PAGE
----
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When traveling through Utah on your way to Yellowstone, you may be surprised to come across a small ocean in the middle of the desert. You may be just as astonished to find a causeway leading to Antelope Island—the largest of the Great Salt Lake’s nine islands. This is just the start of amazing facts about Antelope Island State Park and the Great Salt Lake, America’s Dead Sea.
Antelope Island offers many activities year-round, including sea kayaking, wildlife viewing, lunch and dinner cruises, horseback riding, picnicking, hiking, mountain biking, camping, beaches and so much more. Take the time to view herds of mule deer, big horn sheep, pronghorn antelope and more than 600 bison that call the island home.
The island is the best place to experience the Great Salt Lake, where white oolitic sand makes great beaches. Those who swim here find that they bob like a cork due to the high level of salinity.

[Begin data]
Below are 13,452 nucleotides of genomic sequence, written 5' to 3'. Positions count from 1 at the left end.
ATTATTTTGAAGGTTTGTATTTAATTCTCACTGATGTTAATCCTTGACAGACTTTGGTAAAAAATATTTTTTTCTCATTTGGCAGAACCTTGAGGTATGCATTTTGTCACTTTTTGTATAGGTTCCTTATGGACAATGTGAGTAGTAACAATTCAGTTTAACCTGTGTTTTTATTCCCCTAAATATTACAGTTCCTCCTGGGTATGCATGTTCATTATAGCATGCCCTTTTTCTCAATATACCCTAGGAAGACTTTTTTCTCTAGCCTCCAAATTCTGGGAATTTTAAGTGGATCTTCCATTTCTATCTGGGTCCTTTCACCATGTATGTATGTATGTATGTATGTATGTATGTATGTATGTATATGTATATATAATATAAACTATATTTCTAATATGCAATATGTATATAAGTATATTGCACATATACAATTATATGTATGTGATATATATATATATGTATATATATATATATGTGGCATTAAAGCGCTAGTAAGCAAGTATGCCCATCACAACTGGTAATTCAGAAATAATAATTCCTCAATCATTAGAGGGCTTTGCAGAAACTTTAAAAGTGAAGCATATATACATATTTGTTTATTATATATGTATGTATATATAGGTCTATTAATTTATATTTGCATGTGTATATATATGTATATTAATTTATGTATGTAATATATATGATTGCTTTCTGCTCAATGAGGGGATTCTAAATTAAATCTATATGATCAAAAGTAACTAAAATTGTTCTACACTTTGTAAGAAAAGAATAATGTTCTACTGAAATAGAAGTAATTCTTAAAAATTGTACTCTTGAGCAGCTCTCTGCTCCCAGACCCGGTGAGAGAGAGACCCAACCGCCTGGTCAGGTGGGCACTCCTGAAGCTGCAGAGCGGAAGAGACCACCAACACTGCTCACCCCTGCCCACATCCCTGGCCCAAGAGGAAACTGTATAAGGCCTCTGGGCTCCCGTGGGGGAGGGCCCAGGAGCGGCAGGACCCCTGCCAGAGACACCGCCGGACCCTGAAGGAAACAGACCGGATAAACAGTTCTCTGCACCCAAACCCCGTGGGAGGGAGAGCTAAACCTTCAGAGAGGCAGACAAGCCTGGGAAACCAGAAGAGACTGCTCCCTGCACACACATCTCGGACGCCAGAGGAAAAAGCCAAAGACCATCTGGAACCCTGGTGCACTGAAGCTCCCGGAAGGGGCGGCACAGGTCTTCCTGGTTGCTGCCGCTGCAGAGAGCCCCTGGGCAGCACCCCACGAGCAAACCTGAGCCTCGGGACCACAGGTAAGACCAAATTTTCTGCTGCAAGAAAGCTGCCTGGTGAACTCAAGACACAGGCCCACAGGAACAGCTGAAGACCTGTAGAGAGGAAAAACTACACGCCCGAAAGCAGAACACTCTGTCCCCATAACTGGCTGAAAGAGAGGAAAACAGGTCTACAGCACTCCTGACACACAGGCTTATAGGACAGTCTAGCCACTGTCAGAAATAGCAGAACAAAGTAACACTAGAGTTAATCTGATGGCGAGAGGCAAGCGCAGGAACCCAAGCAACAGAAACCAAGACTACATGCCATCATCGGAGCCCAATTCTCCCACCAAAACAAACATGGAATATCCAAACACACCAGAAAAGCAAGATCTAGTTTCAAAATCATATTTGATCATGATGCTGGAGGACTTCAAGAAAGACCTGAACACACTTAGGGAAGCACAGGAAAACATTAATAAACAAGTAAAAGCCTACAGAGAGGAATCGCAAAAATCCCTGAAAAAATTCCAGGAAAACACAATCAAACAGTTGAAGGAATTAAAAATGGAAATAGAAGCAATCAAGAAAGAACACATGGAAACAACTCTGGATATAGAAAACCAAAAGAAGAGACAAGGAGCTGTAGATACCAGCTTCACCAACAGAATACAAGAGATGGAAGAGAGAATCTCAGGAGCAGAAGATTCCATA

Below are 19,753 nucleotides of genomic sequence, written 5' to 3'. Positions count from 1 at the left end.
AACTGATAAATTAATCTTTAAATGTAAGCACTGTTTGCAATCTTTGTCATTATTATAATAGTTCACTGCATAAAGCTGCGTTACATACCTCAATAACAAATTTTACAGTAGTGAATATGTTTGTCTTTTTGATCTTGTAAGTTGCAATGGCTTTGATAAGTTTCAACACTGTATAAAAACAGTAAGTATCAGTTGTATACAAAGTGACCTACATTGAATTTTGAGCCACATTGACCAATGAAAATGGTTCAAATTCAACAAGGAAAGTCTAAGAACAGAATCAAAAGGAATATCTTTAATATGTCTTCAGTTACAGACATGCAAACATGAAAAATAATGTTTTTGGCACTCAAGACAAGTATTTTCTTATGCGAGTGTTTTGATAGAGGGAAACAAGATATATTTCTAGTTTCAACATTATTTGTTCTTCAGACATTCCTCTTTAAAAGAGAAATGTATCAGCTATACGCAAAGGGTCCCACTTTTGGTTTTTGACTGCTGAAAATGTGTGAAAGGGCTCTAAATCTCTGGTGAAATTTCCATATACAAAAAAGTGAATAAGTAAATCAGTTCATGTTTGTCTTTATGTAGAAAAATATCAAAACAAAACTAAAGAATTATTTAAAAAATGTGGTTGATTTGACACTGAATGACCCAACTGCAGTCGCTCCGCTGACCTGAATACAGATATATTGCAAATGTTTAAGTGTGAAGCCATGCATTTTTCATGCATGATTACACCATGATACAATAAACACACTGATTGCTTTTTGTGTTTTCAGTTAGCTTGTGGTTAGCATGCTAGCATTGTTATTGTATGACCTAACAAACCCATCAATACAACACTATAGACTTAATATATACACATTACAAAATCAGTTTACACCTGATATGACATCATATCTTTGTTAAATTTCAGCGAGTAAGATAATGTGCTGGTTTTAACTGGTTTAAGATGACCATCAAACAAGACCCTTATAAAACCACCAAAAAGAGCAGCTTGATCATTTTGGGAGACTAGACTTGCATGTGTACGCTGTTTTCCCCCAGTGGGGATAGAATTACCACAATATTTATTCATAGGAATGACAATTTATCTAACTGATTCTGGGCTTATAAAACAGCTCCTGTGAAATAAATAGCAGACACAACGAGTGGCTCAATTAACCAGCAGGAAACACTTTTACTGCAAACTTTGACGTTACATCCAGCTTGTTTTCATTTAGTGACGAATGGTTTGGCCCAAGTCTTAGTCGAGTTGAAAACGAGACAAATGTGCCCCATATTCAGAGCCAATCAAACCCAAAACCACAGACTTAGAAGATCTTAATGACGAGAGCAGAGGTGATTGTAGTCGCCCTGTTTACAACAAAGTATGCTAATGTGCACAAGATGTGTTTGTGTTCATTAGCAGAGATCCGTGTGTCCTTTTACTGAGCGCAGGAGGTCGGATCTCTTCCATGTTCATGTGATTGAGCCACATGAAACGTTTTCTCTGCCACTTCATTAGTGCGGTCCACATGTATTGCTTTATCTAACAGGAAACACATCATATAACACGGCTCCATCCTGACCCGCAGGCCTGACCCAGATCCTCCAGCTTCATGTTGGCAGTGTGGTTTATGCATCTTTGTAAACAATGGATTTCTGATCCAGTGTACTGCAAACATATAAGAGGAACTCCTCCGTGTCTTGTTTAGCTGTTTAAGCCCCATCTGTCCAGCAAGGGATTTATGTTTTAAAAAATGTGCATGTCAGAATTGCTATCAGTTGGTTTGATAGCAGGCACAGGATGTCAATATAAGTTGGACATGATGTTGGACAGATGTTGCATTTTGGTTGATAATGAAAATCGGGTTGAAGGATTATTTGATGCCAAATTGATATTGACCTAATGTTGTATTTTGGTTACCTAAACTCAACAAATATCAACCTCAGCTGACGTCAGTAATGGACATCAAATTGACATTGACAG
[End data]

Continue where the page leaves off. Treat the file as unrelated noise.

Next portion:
The Great Salt Lake is habitat for more than 250 species of birds and a critical link in the Pacific Flyway between North and South America. Four to six million birds feed and nest on the Great Salt Lake each year.
Fielding Garr Ranch, built in 1848, represents 135 years of Western ranching history. The original ranch has been restored and is open to the public, providing a great opportunity to learn about life in the mid-19th century. While visiting the ranch, be sure to take the self-guided tour of the museum.
The island outfitter R&G Wagon provides guided horseback rides for individuals as well as groups, or bring your own horse and discover more than 36 miles of breathtaking trails and sunsets.
For more information:
61 South Main Street, PO Box 618, Farmington, Utah 84025
Also Visit the State Park Page at stateparks.utah.gov/parks/antelope-island